Arduboy Business Card Plays Tetris, Might Be for Sale - TIME
TIME Gadgets

Business Card Plays Tetris, Might Be for Sale Soon

TAKE MY MONEY!

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The above video showcases a credit card-sized whatsit with a built-in screen, control pad and two buttons. It plays Tetris! If you’re not convinced by now that we’re either at or very near the pinnacle of human ingenuity, I’m not sure I’d ever be able to convince you otherwise and I’m not sure it’s worth your time to keep reading this. We should amicably go our separate ways.

For the rest of you, this project is called Arduboy. It’s about a millimeter and a half thick and apparently packs north of nine hours of battery life. Its creator, Kevin Bates, created the proof-of-concept you see in the above video and has plans to roll out a Kickstarter campaign to sell these things, complete with a website where people can share other types of software and games they create for Arduboy.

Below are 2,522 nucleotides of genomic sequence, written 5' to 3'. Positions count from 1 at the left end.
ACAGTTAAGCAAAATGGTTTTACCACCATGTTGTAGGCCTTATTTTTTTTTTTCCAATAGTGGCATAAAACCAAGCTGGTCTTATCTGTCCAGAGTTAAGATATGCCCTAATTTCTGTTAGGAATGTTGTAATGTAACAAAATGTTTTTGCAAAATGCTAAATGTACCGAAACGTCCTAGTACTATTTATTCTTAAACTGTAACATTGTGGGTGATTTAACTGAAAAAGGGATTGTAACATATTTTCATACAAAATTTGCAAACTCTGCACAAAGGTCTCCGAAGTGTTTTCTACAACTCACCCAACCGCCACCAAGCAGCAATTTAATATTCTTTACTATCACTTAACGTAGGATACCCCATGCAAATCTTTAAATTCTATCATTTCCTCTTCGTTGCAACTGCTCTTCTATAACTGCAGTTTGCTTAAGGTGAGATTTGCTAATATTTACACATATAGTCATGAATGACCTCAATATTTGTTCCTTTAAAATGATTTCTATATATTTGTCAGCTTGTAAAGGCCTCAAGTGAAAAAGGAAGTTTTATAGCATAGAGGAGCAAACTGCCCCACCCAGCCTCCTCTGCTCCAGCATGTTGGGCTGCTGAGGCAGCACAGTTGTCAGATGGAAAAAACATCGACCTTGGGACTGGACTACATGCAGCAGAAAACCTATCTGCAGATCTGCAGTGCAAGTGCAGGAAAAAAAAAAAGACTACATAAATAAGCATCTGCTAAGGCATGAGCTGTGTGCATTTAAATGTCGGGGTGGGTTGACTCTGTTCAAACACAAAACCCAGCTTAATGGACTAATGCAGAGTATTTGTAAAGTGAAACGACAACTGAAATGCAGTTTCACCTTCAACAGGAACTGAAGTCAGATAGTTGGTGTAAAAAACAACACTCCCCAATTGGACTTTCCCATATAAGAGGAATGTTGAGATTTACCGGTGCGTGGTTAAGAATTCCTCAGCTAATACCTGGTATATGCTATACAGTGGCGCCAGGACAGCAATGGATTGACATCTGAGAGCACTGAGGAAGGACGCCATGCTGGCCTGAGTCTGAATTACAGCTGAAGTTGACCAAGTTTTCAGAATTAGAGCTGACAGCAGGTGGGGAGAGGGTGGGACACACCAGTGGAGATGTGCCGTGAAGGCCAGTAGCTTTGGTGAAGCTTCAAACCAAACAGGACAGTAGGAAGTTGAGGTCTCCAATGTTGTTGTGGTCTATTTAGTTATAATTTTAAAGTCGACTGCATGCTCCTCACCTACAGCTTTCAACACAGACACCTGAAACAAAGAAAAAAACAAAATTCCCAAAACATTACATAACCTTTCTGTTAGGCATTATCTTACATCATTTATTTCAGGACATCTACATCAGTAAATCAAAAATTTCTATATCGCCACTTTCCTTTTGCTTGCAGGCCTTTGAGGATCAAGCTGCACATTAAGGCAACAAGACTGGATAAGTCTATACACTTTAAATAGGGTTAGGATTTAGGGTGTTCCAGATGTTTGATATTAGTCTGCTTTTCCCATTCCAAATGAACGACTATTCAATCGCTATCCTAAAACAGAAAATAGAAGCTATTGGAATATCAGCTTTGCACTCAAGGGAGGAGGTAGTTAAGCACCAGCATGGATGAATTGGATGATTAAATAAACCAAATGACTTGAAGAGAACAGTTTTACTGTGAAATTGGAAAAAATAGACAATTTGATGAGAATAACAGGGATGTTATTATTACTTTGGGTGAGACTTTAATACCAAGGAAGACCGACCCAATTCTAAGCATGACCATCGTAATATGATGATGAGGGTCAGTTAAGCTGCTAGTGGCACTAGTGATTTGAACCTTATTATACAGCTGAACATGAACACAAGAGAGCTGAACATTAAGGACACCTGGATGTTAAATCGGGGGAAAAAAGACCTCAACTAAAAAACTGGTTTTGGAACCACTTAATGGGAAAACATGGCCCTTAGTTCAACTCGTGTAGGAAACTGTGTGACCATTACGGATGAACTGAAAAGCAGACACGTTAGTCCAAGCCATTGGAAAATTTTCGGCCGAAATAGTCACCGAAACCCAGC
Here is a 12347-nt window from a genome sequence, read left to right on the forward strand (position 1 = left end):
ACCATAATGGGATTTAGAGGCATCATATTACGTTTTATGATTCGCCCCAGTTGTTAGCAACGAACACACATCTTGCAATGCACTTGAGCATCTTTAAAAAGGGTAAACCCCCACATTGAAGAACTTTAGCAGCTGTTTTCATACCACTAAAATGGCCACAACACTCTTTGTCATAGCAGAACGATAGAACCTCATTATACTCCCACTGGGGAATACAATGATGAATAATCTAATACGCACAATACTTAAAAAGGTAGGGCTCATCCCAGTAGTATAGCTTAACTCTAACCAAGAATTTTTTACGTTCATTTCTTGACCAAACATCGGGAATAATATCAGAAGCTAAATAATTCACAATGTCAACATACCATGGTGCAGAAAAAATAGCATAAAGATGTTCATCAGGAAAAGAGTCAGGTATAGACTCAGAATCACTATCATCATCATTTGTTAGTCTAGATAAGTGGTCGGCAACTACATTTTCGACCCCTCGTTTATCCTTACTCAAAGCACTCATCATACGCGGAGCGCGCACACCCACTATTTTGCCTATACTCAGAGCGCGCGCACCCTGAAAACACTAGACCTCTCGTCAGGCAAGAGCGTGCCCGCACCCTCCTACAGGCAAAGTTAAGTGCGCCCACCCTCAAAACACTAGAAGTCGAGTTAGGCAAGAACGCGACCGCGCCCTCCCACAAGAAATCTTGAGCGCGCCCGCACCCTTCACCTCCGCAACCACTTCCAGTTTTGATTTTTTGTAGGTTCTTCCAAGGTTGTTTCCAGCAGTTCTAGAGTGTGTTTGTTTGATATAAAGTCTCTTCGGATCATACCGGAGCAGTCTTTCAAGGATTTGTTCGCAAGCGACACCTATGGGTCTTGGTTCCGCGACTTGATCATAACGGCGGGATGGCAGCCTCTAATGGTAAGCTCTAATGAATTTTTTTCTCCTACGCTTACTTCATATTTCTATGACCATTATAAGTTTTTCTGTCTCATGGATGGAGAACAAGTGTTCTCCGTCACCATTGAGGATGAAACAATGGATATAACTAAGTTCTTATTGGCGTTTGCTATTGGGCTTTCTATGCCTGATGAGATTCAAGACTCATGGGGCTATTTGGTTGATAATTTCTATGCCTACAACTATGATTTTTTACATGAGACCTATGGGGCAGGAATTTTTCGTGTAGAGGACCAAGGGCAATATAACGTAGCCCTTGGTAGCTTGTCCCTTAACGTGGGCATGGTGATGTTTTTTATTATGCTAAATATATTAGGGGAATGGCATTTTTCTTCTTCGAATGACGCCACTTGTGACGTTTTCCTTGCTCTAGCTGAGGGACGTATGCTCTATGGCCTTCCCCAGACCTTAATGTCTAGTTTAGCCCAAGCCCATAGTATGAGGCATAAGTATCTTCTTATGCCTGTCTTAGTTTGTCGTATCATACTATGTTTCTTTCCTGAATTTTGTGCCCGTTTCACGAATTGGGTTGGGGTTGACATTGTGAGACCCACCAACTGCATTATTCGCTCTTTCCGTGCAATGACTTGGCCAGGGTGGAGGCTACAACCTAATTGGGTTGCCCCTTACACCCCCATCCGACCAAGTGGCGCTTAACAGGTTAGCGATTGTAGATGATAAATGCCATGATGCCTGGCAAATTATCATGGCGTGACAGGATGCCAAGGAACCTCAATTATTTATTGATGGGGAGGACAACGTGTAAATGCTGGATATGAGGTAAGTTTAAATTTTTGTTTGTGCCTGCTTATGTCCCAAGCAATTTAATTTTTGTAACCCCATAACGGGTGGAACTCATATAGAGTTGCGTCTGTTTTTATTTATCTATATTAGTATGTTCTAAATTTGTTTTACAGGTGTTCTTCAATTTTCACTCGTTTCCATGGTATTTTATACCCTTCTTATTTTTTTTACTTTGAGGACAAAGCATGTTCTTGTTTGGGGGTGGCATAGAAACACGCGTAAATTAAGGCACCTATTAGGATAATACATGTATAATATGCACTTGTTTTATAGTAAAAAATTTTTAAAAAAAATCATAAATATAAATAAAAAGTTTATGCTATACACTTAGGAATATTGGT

Bates writes on his site that he wants to use Kickstarter to raise $820 to cover licensing costs. I write here that he’ll probably be able to raise that amount faster than he can clear the first level of Tetris. He’ll also probably have to sell the cards without a game loaded onto them to avoid legal issues, though.

No word on how much a final version would cost, but you can visit Bates’ website to read more about how the project came together, complete with photos of the Qdoba and REI gift cards he used to test some of the early builds.

My business card plays Tetris [YouTube via The Next Web]

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One year. One city. Endless opportunities.

More Shrinking Thinking, Continued

Detroit mayor Dave Bing came out strong in favor of reducing the operational size of the city recently, raising the specter of future campaigns to urge some Detroit residents to leave their homes for other blocks or neighborhoods in the city.